PHP Coding Standard

Posted on 7/30/2010 by Andrzej Tucho?ka Lead Code Architect


In most of the examples the rule of writing comments has been omitted due to consistency and clarity of this document.

1. General rules

This document includes all rules defined in a General Coding Standard

2. Code layout

All of us highly value our time, so we want the results of your work (especially when confronted with other people) to comply with the accepted quality standards. This is meant to assure that you don't build a castle that is accessible only by yourself. Guides defined in this chapter address not only the quality of the visual side of the source code, but also allow us to avoid common errors that are created by poorly structured source code. It is our intention to create a friendly and healthy work environment, so it is neccessary to communicate with each other in an elegant way.

2.1. Brackets { }

Always include braces in the source code. Even if the body of some construct is only one line long, do not drop the braces. Opening braces never go on their own line and are separated by a single space from previous block. Closing braces always have their own line, except for if..else and try..catch statements where else and catch are preceeded by closing and succeeded by opening brackets.


class Parser {

public function execute() { if (...) { foreach (...) {

} } else {

} } }

2.2. Brackets ( )

Direct usage of parentheses is allowed only after methods. Keywords (like if, while...) should be separated with a space from the opening bracket.

Note that when instantiating a class, we are actually calling its constructor method, so this is the only exception from rules defining parentheses usage.

You are not allowed to use parentheses with the "return" statement.


class TuentiControl {

// ...

public function draw() { if ($this->isVisible) { foreach ($this->elements as $drawableElement) { $drawableElement->draw(); } } } }

2.3. Logical operators

All operators need to be separated from corresponding values with spaces. Also, the equation defined by usage of every single operator has to be enclosed within parentheses.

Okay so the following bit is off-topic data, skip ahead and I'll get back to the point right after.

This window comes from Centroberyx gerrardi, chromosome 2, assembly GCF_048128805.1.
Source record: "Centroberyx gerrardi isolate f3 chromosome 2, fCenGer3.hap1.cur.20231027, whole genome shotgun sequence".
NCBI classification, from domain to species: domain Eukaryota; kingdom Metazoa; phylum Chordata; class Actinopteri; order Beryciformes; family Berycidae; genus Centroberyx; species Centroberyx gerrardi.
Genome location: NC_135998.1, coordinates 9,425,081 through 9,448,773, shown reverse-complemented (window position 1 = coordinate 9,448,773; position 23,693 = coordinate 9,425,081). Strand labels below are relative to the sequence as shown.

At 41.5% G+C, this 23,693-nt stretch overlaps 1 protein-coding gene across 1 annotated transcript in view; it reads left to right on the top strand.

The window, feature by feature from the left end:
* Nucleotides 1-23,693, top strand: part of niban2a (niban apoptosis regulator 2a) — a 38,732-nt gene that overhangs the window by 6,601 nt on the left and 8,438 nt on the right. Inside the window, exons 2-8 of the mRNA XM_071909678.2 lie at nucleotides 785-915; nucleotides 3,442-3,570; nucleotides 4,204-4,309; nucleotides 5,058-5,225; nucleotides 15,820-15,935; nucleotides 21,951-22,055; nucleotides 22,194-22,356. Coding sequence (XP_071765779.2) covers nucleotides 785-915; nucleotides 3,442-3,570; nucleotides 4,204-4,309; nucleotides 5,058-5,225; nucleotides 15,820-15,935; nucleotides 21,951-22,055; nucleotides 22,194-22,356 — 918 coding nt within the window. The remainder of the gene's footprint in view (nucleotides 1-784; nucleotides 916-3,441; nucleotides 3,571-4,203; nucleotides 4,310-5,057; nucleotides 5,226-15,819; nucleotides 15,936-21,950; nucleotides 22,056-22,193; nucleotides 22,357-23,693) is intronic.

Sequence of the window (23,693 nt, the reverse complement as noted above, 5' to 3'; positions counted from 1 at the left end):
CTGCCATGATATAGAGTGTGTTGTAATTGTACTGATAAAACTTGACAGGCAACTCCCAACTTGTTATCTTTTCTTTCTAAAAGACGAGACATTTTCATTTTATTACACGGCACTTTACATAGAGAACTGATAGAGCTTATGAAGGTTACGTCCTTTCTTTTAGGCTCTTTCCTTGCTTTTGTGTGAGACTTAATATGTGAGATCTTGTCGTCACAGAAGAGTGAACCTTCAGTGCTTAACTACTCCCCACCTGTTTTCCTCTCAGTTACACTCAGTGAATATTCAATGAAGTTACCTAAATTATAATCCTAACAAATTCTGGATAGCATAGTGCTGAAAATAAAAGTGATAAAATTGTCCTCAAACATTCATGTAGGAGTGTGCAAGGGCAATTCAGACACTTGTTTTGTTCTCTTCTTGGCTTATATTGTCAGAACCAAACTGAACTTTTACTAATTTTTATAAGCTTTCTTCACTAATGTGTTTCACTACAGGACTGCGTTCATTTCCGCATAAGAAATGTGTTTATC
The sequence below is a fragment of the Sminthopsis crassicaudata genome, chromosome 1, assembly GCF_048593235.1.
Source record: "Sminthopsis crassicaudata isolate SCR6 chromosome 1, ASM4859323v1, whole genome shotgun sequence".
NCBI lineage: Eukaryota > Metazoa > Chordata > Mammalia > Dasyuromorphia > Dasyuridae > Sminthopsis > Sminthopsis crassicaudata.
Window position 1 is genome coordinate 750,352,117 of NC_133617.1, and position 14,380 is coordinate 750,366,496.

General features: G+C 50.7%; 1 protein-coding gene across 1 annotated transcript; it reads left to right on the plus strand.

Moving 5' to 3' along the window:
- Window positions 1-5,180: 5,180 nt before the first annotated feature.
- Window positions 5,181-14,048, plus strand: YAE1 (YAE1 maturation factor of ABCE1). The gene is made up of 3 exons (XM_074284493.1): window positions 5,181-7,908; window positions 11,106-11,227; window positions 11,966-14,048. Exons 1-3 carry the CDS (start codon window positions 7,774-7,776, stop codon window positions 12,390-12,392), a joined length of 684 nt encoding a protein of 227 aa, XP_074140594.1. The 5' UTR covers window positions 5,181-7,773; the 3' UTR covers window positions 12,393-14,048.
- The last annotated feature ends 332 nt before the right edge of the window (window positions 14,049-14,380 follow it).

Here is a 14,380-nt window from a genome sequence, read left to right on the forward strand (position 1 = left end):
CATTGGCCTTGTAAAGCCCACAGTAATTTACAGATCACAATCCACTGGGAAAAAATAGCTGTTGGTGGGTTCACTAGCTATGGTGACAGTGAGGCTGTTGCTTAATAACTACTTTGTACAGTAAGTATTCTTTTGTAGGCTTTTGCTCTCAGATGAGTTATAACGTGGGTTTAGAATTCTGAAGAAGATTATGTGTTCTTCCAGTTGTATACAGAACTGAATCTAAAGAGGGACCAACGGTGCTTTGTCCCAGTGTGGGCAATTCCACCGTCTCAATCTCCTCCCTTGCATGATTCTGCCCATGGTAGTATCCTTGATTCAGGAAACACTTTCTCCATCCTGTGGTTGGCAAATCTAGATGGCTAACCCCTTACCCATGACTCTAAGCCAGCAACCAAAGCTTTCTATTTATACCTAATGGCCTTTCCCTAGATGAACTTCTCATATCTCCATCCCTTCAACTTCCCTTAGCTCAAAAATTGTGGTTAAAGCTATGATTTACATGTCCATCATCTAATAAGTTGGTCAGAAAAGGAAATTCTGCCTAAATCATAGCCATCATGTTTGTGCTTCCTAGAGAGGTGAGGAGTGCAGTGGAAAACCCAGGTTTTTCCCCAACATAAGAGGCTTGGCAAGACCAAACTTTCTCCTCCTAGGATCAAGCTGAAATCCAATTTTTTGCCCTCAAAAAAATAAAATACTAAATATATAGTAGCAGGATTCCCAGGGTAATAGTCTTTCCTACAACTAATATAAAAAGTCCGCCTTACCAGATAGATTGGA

Above rules do not apply to operator NOT (!). This operator should be preceded with a space and should be applied directly before the value to be negated. Operator NOT does not have to be preceeded with space if there is an opening parenthesis just before it.

You should only use C-style operators (&&, ||).


// ...
    if (($this->isVisible && !$this->isEmpty) || $this->forceDraw) {

} // ...

In case of the need to break the line, the line break should be done on the operator and the operator should start the next line. Next line that continues expression from the previous one, always has to be be indented one more level (with regards to general indenting rules).


You should always use single quotes unless you specifically need variable interpolation to be done on that string. Remember that all literals should be used in conjuction with constants. Double quoted strings will be evaluated/parsed by PHP creating an unnecessary performance decrease.


class Image {

const LOG_IMAGE_ERROR = 'Image error'; const LOG_IMAGE_WARNING = 'Image warning'; const LOG_IMAGE_NOT_STORED = "Image could not be stored.\nFull error information:\n%s";

// ... } catch (ImageNotStoredException $e) { $this->logService->noteThis(Image::LOG_IMAGE_ERROR, sprintf(Image::LOG_IMAGE_NOT_STORED, $e->getMessage())); } // ... }

2.5. Shortcuts

  • Operators - it is allowed to use a shortcut operator (++, --) only in separate line and for loops.
  • Conditionals - it is allowed to use short form of conditionals only in assignments that are one-liners.
  • PHP tags - it is allowed to use only this form of <?php tag. All other forms are strictly forbidden.
  • strings concatenation - it is allowed to use "." operator for string concatenation. Always add a space before and after the operator. It is allowed to break the lines while concatening strings, but in this case each new line has to start with "." operator (as with all operators).


class ChatRoom {

// ...

public function getUserList() { $output = (isset($this->userList)) ? $this->userList->getString() : Lang::EMPTY;

return Lang::USER_LIST_TITLE . Lang::USER_LIST_COLUMNS . $output; } }

2.6. Indenting

Use an indent of 1 tab character. Do not align your code other then adding additional indentation level. It is advised to have editors configured to expand a tab character to the width of 4 spaces. All additional tools displaying source code will have this configured. The target line length is 80 characters; i.e., developers should aim to keep code as close to the 80-column boundary as is practical. However, longer lines are acceptable. The maximum length of any line of PHP code is 120 characters.

In a special case when there is a need to break the line within a logical equation, it should be indented by one more level. In this case each new line should be started by a logical operator that should be applied to the equation.